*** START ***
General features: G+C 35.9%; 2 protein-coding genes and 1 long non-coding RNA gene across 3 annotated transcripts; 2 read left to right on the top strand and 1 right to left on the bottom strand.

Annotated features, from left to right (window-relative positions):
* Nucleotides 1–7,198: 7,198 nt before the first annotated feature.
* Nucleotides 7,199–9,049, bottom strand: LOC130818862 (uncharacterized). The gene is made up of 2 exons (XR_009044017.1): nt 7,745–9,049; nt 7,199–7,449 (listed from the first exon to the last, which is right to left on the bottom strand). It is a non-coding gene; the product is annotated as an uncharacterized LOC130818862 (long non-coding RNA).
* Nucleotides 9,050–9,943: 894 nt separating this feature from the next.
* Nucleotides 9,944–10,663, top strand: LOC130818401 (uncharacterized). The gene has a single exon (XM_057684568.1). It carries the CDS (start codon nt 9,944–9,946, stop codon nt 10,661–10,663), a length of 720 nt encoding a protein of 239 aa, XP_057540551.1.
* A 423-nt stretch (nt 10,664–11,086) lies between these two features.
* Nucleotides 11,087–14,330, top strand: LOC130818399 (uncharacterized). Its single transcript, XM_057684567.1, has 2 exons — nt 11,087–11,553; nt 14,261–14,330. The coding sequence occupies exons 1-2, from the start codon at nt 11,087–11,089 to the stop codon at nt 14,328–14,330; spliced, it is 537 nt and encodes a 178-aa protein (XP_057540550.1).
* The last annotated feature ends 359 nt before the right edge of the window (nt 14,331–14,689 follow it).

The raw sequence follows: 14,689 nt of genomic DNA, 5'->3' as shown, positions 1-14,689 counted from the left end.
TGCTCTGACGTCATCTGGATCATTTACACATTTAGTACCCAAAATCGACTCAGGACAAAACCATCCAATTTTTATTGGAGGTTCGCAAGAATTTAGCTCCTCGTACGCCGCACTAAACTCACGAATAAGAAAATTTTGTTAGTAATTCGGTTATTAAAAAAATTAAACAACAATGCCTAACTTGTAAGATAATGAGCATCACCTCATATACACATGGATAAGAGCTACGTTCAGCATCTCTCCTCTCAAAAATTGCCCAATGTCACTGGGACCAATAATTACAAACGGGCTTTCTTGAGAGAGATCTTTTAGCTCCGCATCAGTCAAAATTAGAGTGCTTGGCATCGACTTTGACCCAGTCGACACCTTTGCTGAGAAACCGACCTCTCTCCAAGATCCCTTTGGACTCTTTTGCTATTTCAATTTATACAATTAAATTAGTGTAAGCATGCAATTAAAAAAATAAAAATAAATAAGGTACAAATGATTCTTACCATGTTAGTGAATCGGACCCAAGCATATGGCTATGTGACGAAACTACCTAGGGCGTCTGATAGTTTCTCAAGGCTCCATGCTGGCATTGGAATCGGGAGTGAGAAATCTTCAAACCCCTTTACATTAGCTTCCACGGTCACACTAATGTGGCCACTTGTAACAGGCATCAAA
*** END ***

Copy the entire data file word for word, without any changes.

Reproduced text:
General features: G+C 35.9%; 2 protein-coding genes and 1 long non-coding RNA gene across 3 annotated transcripts; 2 read left to right on the top strand and 1 right to left on the bottom strand.

Annotated features, from left to right (window-relative positions):
* Nucleotides 1–7,198: 7,198 nt before the first annotated feature.
* Nucleotides 7,199–9,049, bottom strand: LOC130818862 (uncharacterized). The gene is made up of 2 exons (XR_009044017.1): nt 7,745–9,049; nt 7,199–7,449 (listed from the first exon to the last, which is right to left on the bottom strand). It is a non-coding gene; the product is annotated as an uncharacterized LOC130818862 (long non-coding RNA).
* Nucleotides 9,050–9,943: 894 nt separating this feature from the next.
* Nucleotides 9,944–10,663, top strand: LOC130818401 (uncharacterized). The gene has a single exon (XM_057684568.1). It carries the CDS (start codon nt 9,944–9,946, stop codon nt 10,661–10,663), a length of 720 nt encoding a protein of 239 aa, XP_057540551.1.
* A 423-nt stretch (nt 10,664–11,086) lies between these two features.
* Nucleotides 11,087–14,330, top strand: LOC130818399 (uncharacterized). Its single transcript, XM_057684567.1, has 2 exons — nt 11,087–11,553; nt 14,261–14,330. The coding sequence occupies exons 1-2, from the start codon at nt 11,087–11,089 to the stop codon at nt 14,328–14,330; spliced, it is 537 nt and encodes a 178-aa protein (XP_057540550.1).
* The last annotated feature ends 359 nt before the right edge of the window (nt 14,331–14,689 follow it).

The raw sequence follows: 14,689 nt of genomic DNA, 5'->3' as shown, positions 1-14,689 counted from the left end.
TGCTCTGACGTCATCTGGATCATTTACACATTTAGTACCCAAAATCGACTCAGGACAAAACCATCCAATTTTTATTGGAGGTTCGCAAGAATTTAGCTCCTCGTACGCCGCACTAAACTCACGAATAAGAAAATTTTGTTAGTAATTCGGTTATTAAAAAAATTAAACAACAATGCCTAACTTGTAAGATAATGAGCATCACCTCATATACACATGGATAAGAGCTACGTTCAGCATCTCTCCTCTCAAAAATTGCCCAATGTCACTGGGACCAATAATTACAAACGGGCTTTCTTGAGAGAGATCTTTTAGCTCCGCATCAGTCAAAATTAGAGTGCTTGGCATCGACTTTGACCCAGTCGACACCTTTGCTGAGAAACCGACCTCTCTCCAAGATCCCTTTGGACTCTTTTGCTATTTCAATTTATACAATTAAATTAGTGTAAGCATGCAATTAAAAAAATAAAAATAAATAAGGTACAAATGATTCTTACCATGTTAGTGAATCGGACCCAAGCATATGGCTATGTGACGAAACTACCTAGGGCGTCTGATAGTTTCTCAAGGCTCCATGCTGGCATTGGAATCGGGAGTGAGAAATCTTCAAACCCCTTTACATTAGCTTCCACGGTCACACTAATGTGGCCACTTGTAACAGGCATCAAA